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In keeping with this week's American Film Market theme, following is a rundown of deals and announcements to hit over the past day.
Notably, Wild Bunch has boarded Nick Cassavetes' Yellow, which had previously encountered some financial woes. With a private American equity partner now in place, the film is set to start shooting again in December. Wild Bunch is handling international sales.
In a rather poignant twist, Cassavetes' wife, Heather Wahlquist, stars in the film, which could be described as a sort of lighter version of A Woman Under the Influence -- in which Cassavetes' mother, Gena Rowlands, starred for his father, John Cassavetes.
The cast also includes Sienna Miller, Melanie Griffith, Luke Wilson and Ben Foster.
Sony Pictures Worldwide Acquisitions has acquired domestic rights to The River Sorrow, as part of a deal that also saw the company pick up rights for the UK, Australia, New Zealand and South Africa, says The Hollywood Reporter.
The Rich Cowan film stars Ray Liotta, Ving Rhames, Christian Slater, Giselle Fraga, Raymond Barry, Sarah Ann Schultz and Melora Walters.
As expected, Chris Rock has beenconfirmed as the lead opposite Julie Delpy in her directorial follow up to 2 Days in Paris. 2 Days in New York is being sold by Rezo Films.
According to Screen, the film now finds Paris heroine Marion in New York with her child and a new guy. Rock plays the new boyfriend, a radio host and journalist whose life will be upended by a two-day visit from Marion's French family.
Also per Screen, WestEnd Films will handle international rights on The Devil and the Deep Blue Sea. Justin Timberlake is scoring and supervising music for the film, which stars Zach Braff, Jessica Biel and Chloe Moretz.
Bill Purple directs the story of Henry, whose world is turned upside down when his wife is killed in a tragic accident. In an attempt to overcome his grief, Henry befriends a young homeless girl and helps her accomplish her dream of building a raft to cross the Atlantic to find her long-lost father.
Principal photography starts in April 2011.
Christophe Honore is back with a film starring Catherine Deneuve, Chiara Mastroianni, Ludivine Sagnier, Louis Garrel, Milos Forman and Paul Schneider. Les Biens-Aimees, which Screen describes as a Jacques Demy-style musical drama, is being sold internationally by Celluloid Dreams.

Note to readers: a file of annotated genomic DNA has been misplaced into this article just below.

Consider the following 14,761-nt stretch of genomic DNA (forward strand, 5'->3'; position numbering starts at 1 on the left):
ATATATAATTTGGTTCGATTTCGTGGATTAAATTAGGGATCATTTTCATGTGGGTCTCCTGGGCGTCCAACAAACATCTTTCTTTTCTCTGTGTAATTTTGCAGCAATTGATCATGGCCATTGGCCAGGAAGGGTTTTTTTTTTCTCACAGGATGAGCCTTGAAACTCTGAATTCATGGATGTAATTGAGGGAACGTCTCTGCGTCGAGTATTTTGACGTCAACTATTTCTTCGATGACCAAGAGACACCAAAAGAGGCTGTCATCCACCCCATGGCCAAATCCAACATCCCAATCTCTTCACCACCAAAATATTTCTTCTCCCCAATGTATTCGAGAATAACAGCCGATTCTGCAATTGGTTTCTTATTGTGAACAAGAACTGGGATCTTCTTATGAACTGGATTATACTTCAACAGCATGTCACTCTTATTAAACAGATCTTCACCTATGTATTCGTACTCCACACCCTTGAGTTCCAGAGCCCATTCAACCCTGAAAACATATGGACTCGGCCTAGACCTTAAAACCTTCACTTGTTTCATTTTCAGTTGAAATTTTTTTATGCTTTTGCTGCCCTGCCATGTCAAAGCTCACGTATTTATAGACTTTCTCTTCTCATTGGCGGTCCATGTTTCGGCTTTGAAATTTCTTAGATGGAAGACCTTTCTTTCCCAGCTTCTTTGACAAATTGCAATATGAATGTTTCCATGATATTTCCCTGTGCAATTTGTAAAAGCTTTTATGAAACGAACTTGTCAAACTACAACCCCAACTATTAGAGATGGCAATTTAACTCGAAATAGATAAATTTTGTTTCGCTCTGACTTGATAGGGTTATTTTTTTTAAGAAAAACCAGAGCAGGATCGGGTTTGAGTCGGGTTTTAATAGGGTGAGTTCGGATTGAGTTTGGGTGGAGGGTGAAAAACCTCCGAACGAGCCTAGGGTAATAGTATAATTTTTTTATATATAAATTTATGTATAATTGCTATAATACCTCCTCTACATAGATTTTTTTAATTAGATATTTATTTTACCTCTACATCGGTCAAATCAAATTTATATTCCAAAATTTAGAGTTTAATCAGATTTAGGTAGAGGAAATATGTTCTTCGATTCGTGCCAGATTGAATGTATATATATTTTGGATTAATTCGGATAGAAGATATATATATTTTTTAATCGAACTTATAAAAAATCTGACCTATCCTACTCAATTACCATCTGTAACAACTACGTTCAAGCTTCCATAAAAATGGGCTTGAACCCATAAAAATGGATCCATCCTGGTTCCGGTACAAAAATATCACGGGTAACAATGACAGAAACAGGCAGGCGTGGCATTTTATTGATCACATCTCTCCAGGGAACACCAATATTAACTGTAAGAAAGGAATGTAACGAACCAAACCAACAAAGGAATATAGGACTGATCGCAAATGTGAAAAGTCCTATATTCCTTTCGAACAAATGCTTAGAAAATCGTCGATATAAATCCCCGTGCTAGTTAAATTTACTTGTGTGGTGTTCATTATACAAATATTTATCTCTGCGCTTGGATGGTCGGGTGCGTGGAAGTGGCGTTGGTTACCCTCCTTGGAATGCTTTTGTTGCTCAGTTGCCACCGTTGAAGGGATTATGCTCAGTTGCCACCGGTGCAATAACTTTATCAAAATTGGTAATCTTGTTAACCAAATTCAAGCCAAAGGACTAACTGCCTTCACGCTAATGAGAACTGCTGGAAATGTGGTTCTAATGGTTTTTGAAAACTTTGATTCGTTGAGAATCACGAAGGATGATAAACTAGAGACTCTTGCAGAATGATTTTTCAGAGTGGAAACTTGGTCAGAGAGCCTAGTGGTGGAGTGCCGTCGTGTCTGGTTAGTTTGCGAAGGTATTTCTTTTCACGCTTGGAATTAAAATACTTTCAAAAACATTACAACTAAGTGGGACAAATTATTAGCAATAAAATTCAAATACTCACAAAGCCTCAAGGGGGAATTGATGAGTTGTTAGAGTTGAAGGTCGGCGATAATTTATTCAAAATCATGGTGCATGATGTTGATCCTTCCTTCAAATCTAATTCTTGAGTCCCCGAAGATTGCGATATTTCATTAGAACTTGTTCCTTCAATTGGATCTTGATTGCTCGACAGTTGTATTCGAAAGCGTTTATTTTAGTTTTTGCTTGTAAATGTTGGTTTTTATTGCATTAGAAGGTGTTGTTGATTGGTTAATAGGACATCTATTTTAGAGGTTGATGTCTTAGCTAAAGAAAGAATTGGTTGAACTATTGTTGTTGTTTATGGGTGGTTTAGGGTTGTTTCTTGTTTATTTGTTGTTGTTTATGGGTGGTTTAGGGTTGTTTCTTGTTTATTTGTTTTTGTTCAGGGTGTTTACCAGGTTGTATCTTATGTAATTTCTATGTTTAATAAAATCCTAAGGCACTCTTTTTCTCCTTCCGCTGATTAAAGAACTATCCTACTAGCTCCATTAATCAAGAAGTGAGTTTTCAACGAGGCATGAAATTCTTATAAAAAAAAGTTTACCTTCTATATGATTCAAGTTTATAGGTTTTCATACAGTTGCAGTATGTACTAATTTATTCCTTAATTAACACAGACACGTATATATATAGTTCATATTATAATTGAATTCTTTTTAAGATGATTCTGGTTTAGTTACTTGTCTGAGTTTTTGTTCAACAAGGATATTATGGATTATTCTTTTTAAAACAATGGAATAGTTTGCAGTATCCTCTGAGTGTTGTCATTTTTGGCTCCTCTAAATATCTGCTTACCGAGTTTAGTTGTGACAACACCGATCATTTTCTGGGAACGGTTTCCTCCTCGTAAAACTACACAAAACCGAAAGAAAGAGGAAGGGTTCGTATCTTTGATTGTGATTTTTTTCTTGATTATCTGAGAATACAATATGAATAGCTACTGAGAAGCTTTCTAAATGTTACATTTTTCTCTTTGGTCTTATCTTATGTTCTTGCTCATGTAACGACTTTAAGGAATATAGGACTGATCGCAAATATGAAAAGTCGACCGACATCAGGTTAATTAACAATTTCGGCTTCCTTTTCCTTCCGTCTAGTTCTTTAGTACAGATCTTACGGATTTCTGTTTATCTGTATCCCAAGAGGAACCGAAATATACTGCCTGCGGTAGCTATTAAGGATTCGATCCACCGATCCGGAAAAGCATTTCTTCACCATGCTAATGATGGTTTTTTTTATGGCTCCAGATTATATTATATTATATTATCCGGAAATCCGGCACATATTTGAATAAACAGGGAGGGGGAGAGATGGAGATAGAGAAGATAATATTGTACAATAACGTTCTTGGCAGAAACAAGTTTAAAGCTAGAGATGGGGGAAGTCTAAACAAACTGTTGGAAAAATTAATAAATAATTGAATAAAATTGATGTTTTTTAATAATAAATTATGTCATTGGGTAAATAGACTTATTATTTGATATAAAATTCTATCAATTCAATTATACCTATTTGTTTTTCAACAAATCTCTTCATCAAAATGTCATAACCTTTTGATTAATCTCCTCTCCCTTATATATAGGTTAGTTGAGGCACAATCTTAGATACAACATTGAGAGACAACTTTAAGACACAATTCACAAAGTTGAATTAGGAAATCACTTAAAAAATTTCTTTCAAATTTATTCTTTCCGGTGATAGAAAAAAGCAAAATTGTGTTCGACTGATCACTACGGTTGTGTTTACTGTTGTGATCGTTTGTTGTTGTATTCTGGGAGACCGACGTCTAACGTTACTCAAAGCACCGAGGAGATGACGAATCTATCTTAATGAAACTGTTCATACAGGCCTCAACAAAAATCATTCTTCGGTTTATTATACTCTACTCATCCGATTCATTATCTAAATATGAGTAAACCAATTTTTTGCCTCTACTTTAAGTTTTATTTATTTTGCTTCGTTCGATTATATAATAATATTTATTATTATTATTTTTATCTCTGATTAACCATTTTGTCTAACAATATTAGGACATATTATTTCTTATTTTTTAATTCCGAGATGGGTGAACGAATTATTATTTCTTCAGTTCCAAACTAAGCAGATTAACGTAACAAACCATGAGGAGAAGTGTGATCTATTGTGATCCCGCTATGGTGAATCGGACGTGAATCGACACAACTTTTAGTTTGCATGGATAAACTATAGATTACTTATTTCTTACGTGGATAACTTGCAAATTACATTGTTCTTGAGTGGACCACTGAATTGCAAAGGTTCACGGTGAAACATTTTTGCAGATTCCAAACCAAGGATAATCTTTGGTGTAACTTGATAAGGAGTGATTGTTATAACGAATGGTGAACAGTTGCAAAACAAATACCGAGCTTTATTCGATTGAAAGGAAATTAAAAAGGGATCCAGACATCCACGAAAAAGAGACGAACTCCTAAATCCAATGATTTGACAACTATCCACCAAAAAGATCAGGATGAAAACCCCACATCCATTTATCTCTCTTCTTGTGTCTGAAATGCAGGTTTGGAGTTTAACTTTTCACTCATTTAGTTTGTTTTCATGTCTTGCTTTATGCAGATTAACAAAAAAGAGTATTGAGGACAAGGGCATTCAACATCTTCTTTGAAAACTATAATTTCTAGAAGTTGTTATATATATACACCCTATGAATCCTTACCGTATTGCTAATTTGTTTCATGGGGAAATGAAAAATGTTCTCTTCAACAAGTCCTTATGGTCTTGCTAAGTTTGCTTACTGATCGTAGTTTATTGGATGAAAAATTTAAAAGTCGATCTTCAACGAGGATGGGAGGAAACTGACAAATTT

Lucy Walker's hot doc Countdown to Zero has sold to Paramount Pictures for Japan, says The Hollywood Reporter. The Works International is repping the Lawrence Bender produced film which premiered at Sundance and had a screening in Cannes.
Korea's CJ Entertainment has sold US rights to The Man from Nowhere to Well Go USA, Screen further reports.
IFC Midnight has taken US rights to psychological thriller Choose. SC Films is repping the film internationally. IFC Midnight plans a theatrical release in 2011 for the Marcus Graves genre film Screen says is in the vein of Seven and The Silence of the Lambs.
Magnet Releasing, the genre arm of Magnolia Pictures, has picked up US rights to Thai action movie BKO: Bangkok Knockout, adds THR.
The film is directed by Panna Rittkrai and centers on a group of friends who have to fight for their lives with one of their own is kidnapped.
Finally, Deadline reports that Myriad Pictures has acquired offshore rights to the Vivi Friedman-directed comedy The Family Tree. Pic stars Hope Davis, Dermot Mulroney, Selma Blair, Christina Hendricks, Max Thieriot, Jane Seymour, Rachael Leigh Cook and Bow Wow. Davis plays a restless housewife who bumps her head during an illicit encounter with her next-door neighbor and loses her memory. Myriad is shopping at the AFM. IP Advisors is brokering North American rights.
Source: Hollywood Wiretap